Aegis BMD ships and Aegis Ashore sites are equipped with the SPY-1 S-band radar, which is capable of providing tracking and discrimination data for ballistic and cruise missiles, aircraft, and other air or space breathing threats. It is also the main fire control radar for the Aegis Combat System. Each radar has four faces to provide a 360-degree azimuth field of view. These radars support not only the onboard Standard Missile interceptors that contribute to regional and fleet defense missions, but also provide additional tracking and early-flight discrimination data for the U.S. homeland missile defense mission. Aegis BMD ships have contributed to every Ground-based Midcourse Defense system intercept test since 2002.1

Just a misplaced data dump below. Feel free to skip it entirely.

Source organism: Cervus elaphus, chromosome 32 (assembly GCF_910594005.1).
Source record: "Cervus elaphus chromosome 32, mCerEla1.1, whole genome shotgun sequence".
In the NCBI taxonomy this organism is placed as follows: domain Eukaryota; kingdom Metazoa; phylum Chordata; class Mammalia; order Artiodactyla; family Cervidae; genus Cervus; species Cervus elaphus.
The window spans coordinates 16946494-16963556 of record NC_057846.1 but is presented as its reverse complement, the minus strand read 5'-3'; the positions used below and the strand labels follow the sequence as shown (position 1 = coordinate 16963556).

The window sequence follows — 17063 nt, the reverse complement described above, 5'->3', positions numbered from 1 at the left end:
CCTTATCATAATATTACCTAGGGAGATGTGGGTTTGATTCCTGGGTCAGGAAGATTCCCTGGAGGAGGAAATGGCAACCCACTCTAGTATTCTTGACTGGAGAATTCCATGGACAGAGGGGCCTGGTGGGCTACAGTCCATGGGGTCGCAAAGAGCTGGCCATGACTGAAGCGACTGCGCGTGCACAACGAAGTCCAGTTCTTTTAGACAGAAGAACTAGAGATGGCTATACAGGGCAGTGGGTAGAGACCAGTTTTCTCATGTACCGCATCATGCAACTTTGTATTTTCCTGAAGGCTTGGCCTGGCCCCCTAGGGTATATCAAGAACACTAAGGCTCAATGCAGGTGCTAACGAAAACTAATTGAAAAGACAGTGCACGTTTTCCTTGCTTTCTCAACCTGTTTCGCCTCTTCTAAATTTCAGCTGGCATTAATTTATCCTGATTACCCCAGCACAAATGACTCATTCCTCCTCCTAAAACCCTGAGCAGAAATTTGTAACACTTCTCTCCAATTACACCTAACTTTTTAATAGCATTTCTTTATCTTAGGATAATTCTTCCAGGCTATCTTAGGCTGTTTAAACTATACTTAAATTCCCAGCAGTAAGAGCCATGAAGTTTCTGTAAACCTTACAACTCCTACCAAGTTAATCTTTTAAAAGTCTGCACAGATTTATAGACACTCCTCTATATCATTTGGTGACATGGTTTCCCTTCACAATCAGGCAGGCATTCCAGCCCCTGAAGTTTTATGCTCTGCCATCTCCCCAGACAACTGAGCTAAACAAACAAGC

As of June 2016, there are 33 Aegis BMD ships in the U.S. Navy, five Ticonderoga-class Cruisers and 28 Arleigh-Burke class Guided Missile Destroyers, equipped with SPY-1 radars.2 Aegis ships are equipped to perform a wide-range of missions, which makes them a high demand, low density asset. Furthermore, limitations on the ships’ hardware systems have, until recently, limited the vessels’ SPY-1 radar to performing a single mission at time (i.e. air defense or ballistic missile defense).
Upgrades to Aegis Baseline 9C hardware have now become available, which allow the ships to simultaneously perform both air defense and ballistic missile defense.3 Furthermore, the majority of the Navy’s contingent of Flight IIA Arleigh Burke class Destroyers, which are not currently BMD capable, are also being upgraded to Baseline 9C, which would add their SPY-1 radars to the homeland defense network. 4